Lawyers and activists are calling the move an "overreach of the Law" and a "dangerous precedent"By Himal Kotelawala | April 2, 2019
Condemning it as a serious violation of freedom of speech, senior lawyers today accused the Polgahawela police of unprecedented overreach in the arrest of writer Shakthika Sathkumara using provisions in the International Covenant on Civil and Political Rights (ICCPR) Act.
Sathkumara, a published author and poet, was arrested yesterday (1 April) for allegedly inciting religious disharmony, following a complaint lodged by a group of Buddhist monks. The group had reportedly taken offence at a short story written by Sathkumara and published on Facebook alluding to sexual abuse in rural Buddhist temples.
Attorney-at-Law Lilan Amarakoon, who has taken a personal interest in the case though he has yet to be directly involved, told RepublicNext that the arrest was an unfair one, accusing the officer in charge (OIC) of the Polgahawela police station of impropriety.
“A police officer cannot decide on his own that an arrest should be made subject to those [ICCPR Act] provisions. He should’ve at least consulted the Attorney General’s Department first. The writer was remanded without any such legal advice being sought,” said Amarakoon.
According to the lawyer, Polgahawela police had filed the ‘B report’ – a report detailing the particulars of the arrest – at the Magistrate’s Court under provisions in Section 3 of the ICCPR Act, subsequently to which Sathkumara was remanded till 9 April.
Groups had lobbied for this move
The Buddhist Information Centre had previously written to the Inspector General of Police on 25 February this year calling for police intervention in the publication of a collection of Sathkumara’s writings. In the letter, the Battaramulla-based organisation had cited Section 3 of the ICCPR Act calling the short story in question a violation of the said provision.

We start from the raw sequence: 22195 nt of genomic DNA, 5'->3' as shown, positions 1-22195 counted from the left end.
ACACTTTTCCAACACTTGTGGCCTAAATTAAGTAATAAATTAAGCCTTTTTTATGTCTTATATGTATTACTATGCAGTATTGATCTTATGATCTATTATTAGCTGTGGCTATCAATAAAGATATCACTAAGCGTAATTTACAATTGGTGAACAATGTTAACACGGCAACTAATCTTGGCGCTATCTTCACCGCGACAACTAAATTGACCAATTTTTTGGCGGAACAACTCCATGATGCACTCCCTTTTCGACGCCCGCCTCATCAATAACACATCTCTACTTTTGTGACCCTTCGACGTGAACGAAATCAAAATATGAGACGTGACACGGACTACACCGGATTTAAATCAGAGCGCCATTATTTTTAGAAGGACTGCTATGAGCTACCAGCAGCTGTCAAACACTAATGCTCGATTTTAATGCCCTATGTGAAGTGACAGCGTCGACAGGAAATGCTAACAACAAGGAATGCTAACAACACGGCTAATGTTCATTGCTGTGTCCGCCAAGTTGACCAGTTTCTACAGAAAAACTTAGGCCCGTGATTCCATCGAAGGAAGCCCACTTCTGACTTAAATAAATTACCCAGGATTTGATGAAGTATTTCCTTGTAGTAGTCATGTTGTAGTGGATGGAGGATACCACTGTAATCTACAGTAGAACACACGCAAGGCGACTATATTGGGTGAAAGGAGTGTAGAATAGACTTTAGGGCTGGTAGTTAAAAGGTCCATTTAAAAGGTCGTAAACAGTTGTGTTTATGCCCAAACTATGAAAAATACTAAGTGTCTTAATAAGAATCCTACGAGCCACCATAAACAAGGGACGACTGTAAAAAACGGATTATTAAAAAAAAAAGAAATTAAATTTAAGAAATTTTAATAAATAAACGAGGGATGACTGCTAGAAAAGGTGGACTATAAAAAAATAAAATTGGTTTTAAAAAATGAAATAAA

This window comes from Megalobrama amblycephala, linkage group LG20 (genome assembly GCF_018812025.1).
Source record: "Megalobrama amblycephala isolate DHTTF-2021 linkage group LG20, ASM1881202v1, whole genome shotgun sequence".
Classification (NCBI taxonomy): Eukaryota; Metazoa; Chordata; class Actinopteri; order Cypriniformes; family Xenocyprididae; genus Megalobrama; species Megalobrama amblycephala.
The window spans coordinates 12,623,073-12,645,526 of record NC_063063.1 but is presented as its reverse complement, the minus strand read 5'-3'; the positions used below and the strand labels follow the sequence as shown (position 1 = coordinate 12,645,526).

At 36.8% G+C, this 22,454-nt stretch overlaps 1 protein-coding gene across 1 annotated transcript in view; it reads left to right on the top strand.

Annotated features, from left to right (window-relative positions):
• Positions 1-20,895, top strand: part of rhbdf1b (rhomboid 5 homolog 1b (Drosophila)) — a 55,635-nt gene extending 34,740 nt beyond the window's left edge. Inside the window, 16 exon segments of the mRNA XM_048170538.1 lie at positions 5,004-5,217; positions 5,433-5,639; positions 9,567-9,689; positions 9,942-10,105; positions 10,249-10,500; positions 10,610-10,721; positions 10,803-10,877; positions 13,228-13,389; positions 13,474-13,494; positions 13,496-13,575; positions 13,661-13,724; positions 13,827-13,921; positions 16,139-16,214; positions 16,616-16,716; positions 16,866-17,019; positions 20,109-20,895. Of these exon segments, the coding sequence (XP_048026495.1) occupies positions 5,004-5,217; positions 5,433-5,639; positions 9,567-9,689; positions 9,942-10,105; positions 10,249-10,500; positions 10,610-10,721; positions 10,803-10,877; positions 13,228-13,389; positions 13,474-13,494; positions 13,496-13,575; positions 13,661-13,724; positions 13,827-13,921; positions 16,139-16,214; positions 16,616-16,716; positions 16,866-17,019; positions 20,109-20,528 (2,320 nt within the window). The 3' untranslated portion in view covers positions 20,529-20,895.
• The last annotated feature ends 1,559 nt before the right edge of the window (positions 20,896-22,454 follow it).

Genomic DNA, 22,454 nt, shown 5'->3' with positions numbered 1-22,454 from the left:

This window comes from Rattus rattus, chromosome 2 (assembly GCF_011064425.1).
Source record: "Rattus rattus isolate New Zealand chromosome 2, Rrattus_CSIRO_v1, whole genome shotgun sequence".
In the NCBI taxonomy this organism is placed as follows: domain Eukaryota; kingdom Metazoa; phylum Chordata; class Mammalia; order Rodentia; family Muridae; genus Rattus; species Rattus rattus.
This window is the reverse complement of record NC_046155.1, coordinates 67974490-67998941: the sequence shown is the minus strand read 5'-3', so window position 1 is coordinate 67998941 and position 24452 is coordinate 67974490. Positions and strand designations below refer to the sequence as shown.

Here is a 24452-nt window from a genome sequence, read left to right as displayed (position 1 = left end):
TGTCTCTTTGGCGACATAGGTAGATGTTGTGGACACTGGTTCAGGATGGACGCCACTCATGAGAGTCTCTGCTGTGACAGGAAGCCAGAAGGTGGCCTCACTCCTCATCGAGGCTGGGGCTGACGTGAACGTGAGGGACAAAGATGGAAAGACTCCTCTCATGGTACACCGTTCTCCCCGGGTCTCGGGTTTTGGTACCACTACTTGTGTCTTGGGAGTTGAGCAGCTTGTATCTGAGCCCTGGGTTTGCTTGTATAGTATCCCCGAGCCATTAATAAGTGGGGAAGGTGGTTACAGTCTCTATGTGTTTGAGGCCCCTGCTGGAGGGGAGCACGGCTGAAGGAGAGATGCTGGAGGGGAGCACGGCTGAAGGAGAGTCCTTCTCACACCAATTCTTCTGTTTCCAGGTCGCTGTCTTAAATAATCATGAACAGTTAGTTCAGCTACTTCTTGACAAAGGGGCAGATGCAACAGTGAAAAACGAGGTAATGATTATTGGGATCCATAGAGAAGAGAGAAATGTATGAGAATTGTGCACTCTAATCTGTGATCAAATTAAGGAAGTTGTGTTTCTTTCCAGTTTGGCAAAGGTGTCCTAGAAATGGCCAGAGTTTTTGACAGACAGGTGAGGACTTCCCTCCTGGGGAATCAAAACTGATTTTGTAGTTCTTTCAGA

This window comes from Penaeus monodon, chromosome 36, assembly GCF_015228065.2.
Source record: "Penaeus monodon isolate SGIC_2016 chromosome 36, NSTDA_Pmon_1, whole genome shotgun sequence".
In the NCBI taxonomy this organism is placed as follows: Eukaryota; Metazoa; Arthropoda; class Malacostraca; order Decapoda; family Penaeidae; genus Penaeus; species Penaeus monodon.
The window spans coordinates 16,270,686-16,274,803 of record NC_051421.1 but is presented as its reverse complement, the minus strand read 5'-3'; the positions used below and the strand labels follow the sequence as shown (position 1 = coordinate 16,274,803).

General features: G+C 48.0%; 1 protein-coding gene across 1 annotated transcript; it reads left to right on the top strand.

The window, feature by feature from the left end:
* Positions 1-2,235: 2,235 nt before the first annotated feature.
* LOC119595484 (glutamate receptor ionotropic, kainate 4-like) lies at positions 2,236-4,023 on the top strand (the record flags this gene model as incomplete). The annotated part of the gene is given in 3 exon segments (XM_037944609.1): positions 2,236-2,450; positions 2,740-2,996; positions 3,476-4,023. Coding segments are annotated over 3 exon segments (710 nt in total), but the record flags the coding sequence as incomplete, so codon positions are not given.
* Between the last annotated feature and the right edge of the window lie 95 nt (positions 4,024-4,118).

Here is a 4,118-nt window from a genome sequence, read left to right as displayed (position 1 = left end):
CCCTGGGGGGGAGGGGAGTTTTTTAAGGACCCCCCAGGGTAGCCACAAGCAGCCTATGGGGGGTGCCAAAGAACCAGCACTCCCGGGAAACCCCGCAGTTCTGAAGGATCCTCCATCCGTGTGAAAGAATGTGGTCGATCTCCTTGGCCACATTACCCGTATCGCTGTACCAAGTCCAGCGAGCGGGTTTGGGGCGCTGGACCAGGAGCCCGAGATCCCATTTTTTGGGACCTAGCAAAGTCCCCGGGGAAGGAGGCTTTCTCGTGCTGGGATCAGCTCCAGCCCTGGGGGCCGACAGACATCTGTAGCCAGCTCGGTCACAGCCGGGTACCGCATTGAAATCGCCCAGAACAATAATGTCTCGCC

The ICCRP Act (of Sri Lanka), which was ratified in 2007, seeks to give effect to certain articles in the ICCPR (as adopted by the UN General Assembly in 1966 and acceded to by Sri Lanka in 1980). Subsection (1) of Section 3 of the Act states: “No person shall propagate war or advocate national, racial or religious hatred that constitutes incitement to discrimination, hostility or violence.”
Subsections (2), (3) and (4) are also relevant:
(2) Every person who—(a) attempts to commit; (b) aids or abets in the commission of; or (c) threatens to commit an offence referred to in subsection (1) shall be guilty of an offence under this Act.
(3) A person found guilty of committing an offence under subsection (1) or subsection (2) of this section shall on conviction by the High Court, be punished with rigorous imprisonment for a term not exceeding ten years.
(4) An offence under this section shall be cognizable and non-bailable, and no person suspected or accused of such an offence shall be enlarged on bail, except by the High Court in exceptional circumstances.
What this essentially means is that, unless the charges against Sathkumara are amended and brought under standard (magistrate) court proceedings, he can only be granted bail in the High Court – a process which, according to Amarakoon, could mean spending months in remand custody.
“A parent or relative of the defendant would have to submit a bail application in the High Court, and for a bail application to be processed in the High Court it takes about four months at least,” he said.
Senior Legal experts decry the overreach by Police
Activist and senior lawyer J. C. Weliamuna speaking to RepublicNext said the arrest and subsequent remanding of the writer seemed to be a “clear abuse of the law”.
“This is free speech. Where is the incitement [ to discrimination, hostility or violence]?”
Weliamana, too, was critical of the Polgahawela police OIC.
“If he had looked at the law objectively, he would’ve seen that this is not a matter that would come under the ICCPR Act. It must have been at the instigation of a set of extremists,” he said.
Senior lawyer Gehan Gunatillake, commenting on the arrest tweeted that it was an “outrageous abuse of the ICCPR Act.”
“The relevant section deals with incitement to discrimination, hostility or violence. Causing offence to a religious group should not be interpreted as an act of incitement. I anticipate this incident will be looked into by relevant authorities, and the ICCPR Act will not be abused to target writers and artists?” he tweeted.
Attorney-at-Law Amarakoon also called for a better mechanism to prevent such undemocratic arrests.
“Using this as a precedence, we should have a body of artists whose views are sought in an event like this,” he said.